The Convair-580 and P-3 aircraft departed from Paine Field, Washington, when the S-Pol radar showed precipitation features of interest making landfall on the Oregon coast. The Convair-580 was guided into precipitation features of interest off the Washington Coast by air-to-ground communications with a scientist at the S-Pol radar site who had real-time displays of the S-Pol radar images with the location of the Convair-580 overlaid. The Convair-580 basic flight pattern was a vertical stack of horizontal legs, starting near cloud top, and working down to the minimum safe altitude over the terrain, from close to the ocean surface to the top of the cloud system or to the maximum altitude of the Convair-580 (~7.25 km), with the aircraft generally moving with the ambient flow as it descends. Meanwhile, the P-3 flew a "lawn-mower" pattern of north-south legs at minimum safe altitude over the terrain to measure the Doppler velocity structure over the entire study area. The P-3 also was used on some flights to perform microphysical legs as described above for the Convair-580.
Measurements were obtained in sixteen (16) Intensive Observing Periods (IOPs) during IMPROVE-2. The IOPs covered extratropical cyclones as well as orographic precipitation and comma clouds. Detailed vertical airborne profiles and airborne Doppler radar measurements were obtained in warm-frontal, warm-sector, pre-occlusion, pre-cold frontal, cold-frontal, occluded-frontal, post-frontal, and wide cold-frontal precipitation. To see a complete list of IOPS, please visit the University of Washington's Improve-2 IOP Menu.
|UW Convair-580, NOAA P-3
|NOAA Aviation Forecast (AVN) Model output (model runs initialized every 6 h, with forecast data every 3 h out to 60 h)
|NOAA Eta Forecast Model output (model runs initialized every 6 h, with forecast data every 3 h out to 60 h)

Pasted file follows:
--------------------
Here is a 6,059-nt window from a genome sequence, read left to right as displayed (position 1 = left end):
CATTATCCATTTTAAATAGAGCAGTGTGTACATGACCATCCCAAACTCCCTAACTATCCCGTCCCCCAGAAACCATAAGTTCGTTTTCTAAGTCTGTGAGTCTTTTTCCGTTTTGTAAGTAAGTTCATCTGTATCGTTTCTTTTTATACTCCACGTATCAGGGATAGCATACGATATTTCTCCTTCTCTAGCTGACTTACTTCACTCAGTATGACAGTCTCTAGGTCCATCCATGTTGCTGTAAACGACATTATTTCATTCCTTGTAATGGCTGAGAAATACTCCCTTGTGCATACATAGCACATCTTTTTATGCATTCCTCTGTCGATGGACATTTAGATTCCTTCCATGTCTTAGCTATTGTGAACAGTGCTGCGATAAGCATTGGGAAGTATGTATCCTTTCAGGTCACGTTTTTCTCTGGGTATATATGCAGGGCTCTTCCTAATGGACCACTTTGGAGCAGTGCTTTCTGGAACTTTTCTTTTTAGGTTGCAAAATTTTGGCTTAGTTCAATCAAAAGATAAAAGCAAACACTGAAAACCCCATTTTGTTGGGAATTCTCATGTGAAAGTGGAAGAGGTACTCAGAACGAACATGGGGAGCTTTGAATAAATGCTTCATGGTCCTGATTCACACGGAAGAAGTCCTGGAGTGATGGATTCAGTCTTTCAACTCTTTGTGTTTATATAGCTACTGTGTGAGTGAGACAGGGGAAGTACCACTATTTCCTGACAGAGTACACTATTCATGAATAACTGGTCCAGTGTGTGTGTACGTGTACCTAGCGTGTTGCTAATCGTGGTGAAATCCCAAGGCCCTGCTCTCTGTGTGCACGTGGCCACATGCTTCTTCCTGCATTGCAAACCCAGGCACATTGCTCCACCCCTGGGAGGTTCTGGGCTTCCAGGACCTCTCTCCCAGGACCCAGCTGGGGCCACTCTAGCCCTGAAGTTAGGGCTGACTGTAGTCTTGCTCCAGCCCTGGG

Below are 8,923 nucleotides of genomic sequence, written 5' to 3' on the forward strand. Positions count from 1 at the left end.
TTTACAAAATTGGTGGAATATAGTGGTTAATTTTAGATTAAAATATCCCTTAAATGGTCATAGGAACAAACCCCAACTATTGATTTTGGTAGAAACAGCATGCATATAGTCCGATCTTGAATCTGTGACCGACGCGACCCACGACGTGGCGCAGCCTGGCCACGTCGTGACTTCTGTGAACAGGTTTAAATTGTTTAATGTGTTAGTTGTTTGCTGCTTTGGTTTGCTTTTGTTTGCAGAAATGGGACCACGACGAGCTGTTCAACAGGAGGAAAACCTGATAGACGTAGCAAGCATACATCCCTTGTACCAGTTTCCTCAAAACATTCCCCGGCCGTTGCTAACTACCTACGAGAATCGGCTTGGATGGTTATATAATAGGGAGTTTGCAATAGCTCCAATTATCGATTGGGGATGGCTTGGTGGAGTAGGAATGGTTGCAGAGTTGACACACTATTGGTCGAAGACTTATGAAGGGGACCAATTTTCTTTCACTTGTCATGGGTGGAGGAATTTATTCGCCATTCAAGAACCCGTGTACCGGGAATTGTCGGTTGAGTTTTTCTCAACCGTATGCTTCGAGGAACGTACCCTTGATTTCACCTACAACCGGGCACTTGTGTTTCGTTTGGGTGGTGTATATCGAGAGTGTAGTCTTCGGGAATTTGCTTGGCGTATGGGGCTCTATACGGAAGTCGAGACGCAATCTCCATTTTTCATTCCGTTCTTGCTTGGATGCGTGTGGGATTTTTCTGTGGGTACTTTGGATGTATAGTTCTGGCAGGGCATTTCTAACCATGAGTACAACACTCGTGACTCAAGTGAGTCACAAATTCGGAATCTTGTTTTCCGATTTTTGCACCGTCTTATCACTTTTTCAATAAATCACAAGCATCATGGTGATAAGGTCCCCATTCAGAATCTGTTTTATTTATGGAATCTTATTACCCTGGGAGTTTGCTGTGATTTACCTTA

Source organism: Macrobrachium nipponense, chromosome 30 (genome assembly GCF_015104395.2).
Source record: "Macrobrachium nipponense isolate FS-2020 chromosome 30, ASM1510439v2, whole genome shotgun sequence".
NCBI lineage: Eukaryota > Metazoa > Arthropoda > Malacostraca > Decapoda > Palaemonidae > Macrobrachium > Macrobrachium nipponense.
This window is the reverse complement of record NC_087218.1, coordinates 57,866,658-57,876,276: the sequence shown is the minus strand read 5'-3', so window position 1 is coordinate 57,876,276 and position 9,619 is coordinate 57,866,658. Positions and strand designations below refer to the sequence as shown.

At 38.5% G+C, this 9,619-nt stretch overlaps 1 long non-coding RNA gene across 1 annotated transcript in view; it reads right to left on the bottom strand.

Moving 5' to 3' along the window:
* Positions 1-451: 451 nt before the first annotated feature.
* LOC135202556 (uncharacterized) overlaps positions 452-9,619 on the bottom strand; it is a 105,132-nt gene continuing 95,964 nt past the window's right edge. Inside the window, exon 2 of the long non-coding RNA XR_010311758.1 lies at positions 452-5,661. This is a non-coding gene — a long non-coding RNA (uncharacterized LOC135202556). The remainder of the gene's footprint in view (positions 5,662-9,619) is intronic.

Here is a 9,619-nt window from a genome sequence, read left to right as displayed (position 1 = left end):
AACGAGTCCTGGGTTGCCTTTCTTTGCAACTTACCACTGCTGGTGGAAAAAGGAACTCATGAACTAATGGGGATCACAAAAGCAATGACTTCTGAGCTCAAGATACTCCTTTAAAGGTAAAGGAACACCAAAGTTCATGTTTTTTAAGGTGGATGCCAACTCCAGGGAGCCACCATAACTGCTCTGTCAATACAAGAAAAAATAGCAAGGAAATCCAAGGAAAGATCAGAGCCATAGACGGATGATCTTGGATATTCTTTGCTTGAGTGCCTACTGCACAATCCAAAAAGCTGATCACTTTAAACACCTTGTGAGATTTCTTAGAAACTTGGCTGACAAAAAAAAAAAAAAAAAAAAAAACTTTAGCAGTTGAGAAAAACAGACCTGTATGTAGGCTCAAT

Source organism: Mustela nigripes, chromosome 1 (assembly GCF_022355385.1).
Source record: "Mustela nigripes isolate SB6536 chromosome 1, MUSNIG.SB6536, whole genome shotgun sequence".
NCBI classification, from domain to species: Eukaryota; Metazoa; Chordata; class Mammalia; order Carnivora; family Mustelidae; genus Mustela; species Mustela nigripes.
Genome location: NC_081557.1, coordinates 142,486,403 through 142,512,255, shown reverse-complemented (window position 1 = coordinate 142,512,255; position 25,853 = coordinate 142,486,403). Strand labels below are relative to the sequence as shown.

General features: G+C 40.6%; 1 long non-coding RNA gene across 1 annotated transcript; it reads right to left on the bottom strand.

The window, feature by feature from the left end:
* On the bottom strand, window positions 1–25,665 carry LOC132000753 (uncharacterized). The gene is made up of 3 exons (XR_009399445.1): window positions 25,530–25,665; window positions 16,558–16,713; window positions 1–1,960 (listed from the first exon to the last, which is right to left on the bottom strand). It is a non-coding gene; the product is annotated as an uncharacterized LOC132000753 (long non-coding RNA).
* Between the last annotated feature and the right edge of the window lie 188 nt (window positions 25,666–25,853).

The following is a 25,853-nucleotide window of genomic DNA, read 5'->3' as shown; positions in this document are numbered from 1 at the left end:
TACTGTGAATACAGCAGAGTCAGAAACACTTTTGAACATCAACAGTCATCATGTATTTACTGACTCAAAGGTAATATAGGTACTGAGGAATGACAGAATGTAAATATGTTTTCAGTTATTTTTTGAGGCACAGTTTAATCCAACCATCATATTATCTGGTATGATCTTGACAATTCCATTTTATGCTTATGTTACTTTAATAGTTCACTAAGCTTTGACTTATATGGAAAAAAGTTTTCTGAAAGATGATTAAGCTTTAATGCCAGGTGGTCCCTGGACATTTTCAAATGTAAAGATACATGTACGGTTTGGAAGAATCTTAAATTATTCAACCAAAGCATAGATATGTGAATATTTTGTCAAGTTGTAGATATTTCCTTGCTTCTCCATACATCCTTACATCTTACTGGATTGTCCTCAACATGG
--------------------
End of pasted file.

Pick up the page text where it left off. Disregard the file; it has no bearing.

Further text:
|Compiled Observations for MM5 Initialization. All available surface and upper-air (excluding ACARS) observations within the UW MM5 Domain-1 area during IMPROVE-2
|UW Mesoscale Regional Model (MM5) output (MMOUT files only for domains 2 and 3, hrs 12-24, every 3 h. Imagery for all three domains, 3-h out to 60 h)
|NCAR S-band dual-polarized (S-Pol) deployed at the lower western foothills of the Cascade Mountains
|NWS NEXRAD Radars at Seattle, WA (KATX), Portland, OR (KRTX), Medford, OR (KMAX), Spokane, WA (KOTX), and Pendleton, OR (KPDT)
|NCAR Scanning Microwave Radiometer deployed just upstream of the Cascade crest
|Pacific Northwest National Laboratory (PNNL) Remote Sensing Laboratory (PARSL). Site at the Sisters Airport, OR, included: 94-GHz and 35-GHz vertically pointing radars, a dual wavelength LIDAR, surface meteorology and accumulated precipitation, a suite of broadband radiometers, an infrared thermometer, a Yankee Multifilter Rotating Shadowband Radiometer (MFRSR), a Yankee Total Sky Imager (TSI), a Radiometerics Microwave Radiometer (MWR), and a Vaisala ceilometer.
|NOAA/ETL S-band vertical profiler located at the McKenzie Bridge Airstrip on the windward side of the Cascade Range.
|2 NOAA/ETL wind profilers sites [including a 915-MHz Wind Profiler, a Radio-Acoustic Sounding System (RASS), and surface meteorology] at Newport, OR, and McKenzie Bridge (collocated with the ETL S-band Profiler)
|GOES-10 Imagery (1-km, 4-km, and 8-km Visible; 4-km and 8-km IR; and 4-km and 8-km Water Vapor)
|UW Rainguage Network (five sites along Oregon's Highway 20)
|Ground-based snow crystal observations from three ground observers during IOPs at several locations near the Cascade crest.
|UW Distrometers collocated with the ETL S-band and wind profilers at McKenzie Bridge
|METAR worldwide surface weather reports
|2 NCAR Integrated Sounding Systems (ISS). The first (ISS-2) at Irish Bend, OR, included a 915-MHz Profiler, RASS, and Surface Meteorology. The second (ISS-3) at Black Butte Ranch, OR, included a 915-MHz Profiler, Sondes, and Surface Meteorology. The 915-MHz Profilers were operated in two modes, low and high.
|UW Mobile Rawinsonde Unit deployed in the Willamette Valley in western Oregon, upstream of the Cascade Mountains. Only a single location was used for each IOP
|NWS rawinsonde at Salem, OR. Normal 00 and 12 UTC releases plus special 3-h intervals during IOPs. Other routine NWS station rawinsondes at 00 and 12 UTC for entire period of IMPROVE-2